No Loyalty Among Teens

A few weeks ago, the Pew Research Center released a new study on teens and social media. The study showed significant changes on many levels from their previous surveys on the subject since 2006. As a teen myself, and one who, until just a few weeks ago, had been immersed in the high school experience for four whole years, I think I can expand upon their conclusions based on my experiences and some of their findings. Lets start with these data points and observations from the survey:

  • Teen Twitter use has grown significantly: 24% of online teens use Twitter, up from 16% in 2011.

  • When asked where they maintain profiles or accounts, some 94% of teen social media users say they have a Facebook profile, and 81% say that Facebook is the profile they use most often. One in four (26%) teen social media users say that they have a profile or account on Twitter (with 7% saying that Twitter is the profile they use most often)

  • By comparison, only 7% of teen social media users say they maintain a Myspace account, and none of the survey respondents said MySpace is the account they used most often. That is in stark contrast to the 85% of teens who said in 2006 that MySpace was their most frequently used profile.

  • Focus group discussions with teens show that they have waning enthusiasm for Facebook, disliking the increasing adult presence, people sharing excessively, and stressful “drama,” but they keep using it because participation is an important part of overall teenage socializing.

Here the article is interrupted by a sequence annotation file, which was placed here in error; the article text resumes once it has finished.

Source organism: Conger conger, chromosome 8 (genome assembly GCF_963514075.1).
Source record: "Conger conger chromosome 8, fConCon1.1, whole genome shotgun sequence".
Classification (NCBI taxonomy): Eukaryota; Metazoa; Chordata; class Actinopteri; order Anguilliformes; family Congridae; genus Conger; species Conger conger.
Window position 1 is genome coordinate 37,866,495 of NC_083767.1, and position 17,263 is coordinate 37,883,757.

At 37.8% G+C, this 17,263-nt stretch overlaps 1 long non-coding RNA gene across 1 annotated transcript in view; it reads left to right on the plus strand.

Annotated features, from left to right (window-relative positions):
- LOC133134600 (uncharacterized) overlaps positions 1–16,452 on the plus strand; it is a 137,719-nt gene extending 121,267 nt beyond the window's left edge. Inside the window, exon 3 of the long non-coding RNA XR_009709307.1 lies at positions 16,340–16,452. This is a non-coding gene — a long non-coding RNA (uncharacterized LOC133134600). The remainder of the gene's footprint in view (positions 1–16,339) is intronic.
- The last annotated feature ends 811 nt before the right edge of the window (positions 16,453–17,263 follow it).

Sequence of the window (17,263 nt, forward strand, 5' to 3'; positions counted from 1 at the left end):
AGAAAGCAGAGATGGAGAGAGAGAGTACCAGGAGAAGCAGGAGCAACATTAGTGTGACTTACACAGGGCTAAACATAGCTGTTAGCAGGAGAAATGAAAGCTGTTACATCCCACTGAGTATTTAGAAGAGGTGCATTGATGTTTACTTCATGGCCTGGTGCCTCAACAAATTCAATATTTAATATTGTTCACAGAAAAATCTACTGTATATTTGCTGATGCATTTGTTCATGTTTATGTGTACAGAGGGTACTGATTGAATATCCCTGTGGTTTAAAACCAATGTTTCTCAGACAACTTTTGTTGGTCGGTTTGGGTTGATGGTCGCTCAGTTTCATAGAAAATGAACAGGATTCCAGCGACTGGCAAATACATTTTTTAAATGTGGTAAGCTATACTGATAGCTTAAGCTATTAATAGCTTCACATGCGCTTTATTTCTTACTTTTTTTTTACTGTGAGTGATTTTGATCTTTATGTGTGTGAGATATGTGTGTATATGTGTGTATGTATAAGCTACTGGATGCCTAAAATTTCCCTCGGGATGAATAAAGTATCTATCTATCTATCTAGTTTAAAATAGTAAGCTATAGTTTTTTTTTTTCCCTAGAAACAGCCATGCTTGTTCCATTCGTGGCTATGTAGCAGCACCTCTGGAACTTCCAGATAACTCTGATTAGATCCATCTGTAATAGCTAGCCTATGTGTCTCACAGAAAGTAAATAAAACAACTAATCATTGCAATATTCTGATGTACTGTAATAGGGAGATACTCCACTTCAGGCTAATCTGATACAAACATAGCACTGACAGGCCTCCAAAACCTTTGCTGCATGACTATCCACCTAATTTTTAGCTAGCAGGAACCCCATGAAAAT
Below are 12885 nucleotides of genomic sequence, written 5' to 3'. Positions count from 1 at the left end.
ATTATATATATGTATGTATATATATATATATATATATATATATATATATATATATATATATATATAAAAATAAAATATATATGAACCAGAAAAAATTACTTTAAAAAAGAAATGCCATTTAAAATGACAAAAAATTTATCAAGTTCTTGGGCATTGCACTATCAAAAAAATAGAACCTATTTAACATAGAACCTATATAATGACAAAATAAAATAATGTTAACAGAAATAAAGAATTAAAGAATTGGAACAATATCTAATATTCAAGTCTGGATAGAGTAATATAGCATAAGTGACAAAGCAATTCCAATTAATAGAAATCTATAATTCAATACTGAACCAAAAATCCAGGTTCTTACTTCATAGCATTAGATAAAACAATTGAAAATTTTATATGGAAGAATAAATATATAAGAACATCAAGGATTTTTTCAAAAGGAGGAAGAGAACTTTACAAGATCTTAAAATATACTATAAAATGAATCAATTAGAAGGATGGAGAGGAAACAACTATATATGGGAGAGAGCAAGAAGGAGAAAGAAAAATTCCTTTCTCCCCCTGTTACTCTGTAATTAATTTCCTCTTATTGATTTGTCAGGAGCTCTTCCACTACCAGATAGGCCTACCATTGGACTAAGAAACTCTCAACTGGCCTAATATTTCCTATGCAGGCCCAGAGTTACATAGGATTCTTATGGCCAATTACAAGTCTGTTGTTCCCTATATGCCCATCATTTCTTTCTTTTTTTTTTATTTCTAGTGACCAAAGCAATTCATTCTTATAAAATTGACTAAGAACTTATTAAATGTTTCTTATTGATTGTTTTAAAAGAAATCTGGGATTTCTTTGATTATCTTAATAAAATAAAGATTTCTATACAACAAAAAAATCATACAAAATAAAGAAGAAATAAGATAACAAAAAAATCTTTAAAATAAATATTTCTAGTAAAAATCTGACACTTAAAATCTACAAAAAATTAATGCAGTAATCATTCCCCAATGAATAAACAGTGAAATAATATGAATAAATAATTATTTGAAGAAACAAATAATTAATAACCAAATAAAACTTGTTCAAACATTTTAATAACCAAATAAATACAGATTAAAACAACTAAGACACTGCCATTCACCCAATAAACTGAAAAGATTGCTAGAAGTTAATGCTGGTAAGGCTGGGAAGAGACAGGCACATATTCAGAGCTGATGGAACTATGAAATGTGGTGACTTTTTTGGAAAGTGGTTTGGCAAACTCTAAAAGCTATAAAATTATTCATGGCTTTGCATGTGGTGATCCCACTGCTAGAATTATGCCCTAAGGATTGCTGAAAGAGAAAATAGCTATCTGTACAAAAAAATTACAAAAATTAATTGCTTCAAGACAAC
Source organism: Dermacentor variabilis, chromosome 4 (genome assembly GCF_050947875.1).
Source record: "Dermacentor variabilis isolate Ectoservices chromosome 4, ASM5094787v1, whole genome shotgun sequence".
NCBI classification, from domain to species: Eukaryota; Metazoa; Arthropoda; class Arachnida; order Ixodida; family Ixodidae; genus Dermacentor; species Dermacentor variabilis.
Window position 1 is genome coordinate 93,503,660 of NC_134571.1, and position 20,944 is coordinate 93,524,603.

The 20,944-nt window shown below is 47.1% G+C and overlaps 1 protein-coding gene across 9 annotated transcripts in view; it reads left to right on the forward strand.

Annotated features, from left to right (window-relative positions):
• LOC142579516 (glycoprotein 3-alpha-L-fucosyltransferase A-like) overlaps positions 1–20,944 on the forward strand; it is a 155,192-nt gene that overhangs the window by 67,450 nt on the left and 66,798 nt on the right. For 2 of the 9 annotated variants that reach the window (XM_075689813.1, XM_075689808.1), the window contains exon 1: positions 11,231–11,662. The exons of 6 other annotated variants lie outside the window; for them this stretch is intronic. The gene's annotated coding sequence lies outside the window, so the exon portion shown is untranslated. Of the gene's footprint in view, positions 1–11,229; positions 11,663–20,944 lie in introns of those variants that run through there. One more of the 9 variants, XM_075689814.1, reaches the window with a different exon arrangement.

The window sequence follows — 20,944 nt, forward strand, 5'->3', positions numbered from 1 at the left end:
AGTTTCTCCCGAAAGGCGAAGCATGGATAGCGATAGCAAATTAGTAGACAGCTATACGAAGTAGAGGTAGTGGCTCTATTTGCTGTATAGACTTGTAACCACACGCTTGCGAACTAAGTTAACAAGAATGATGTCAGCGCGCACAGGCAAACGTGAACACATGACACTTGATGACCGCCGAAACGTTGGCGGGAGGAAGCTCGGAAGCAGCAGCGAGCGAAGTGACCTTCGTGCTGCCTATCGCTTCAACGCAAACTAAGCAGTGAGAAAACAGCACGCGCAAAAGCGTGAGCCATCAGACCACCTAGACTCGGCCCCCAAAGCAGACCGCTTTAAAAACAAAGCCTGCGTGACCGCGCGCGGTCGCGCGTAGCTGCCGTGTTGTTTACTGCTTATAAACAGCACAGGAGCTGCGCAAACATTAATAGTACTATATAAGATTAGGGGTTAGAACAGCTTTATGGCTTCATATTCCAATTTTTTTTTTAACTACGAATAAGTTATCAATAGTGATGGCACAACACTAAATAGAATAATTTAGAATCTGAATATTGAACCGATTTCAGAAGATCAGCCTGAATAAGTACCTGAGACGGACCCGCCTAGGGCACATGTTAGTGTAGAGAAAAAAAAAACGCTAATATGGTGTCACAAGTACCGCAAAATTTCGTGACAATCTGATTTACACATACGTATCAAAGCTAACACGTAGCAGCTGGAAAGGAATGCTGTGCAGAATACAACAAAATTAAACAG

When the study came out, many tech blogs and news sites highlighted the data point regarding the 94% of teen social media users who have Facebook profiles. It's true, this data point is rather astounding. However, everything I'm seeing and hearing in the teen spectrum, and everything I know about teen culture, leads me to feel great doubt in the future of Facebook's stronghold in this population.

It is the last two points in particular, which I feel should frighten Facebook. In 2006, 85% of teens said MySpace was their most frequently used profile. A mere seven years later, that number has been reduced to zero percent. And let's keep in mind that while it may have taken six or seven years for MySpace to drain all the way to zero, it has quite clearly been dead in the water for four or five years less than that. When I entered high school in 2009, all the pressure I was getting to join a social media network was pointing me to Facebook. I was not once encouraged to get a Myspace. That's three years after 85% of teens used MySpace as their primary social network. Now refer to the second point I quoted. Only 81% of teens today say that Facebook is their primary social network. That is less than MySpace had at its peak, and its hold was completely broken only two or three years later. Within seven, completely gone. Now, finally, recall my final quoted point: the enthusiasm for Facebook is already waning. Call it increasing adult presence. Call it too much drama. Call it people sharing too excessively. Sure, all of these factors and more are aiding in the waning enthusiasm teens have for Facebook, but if you boil it all down, it's quite simple: Facebook has lost the cool factor. And in the world of teenagers, where there is no loyalty to anything, when something loses the cool factor, and the next Big Thing picks it up, the exodus is rapid, and fatal.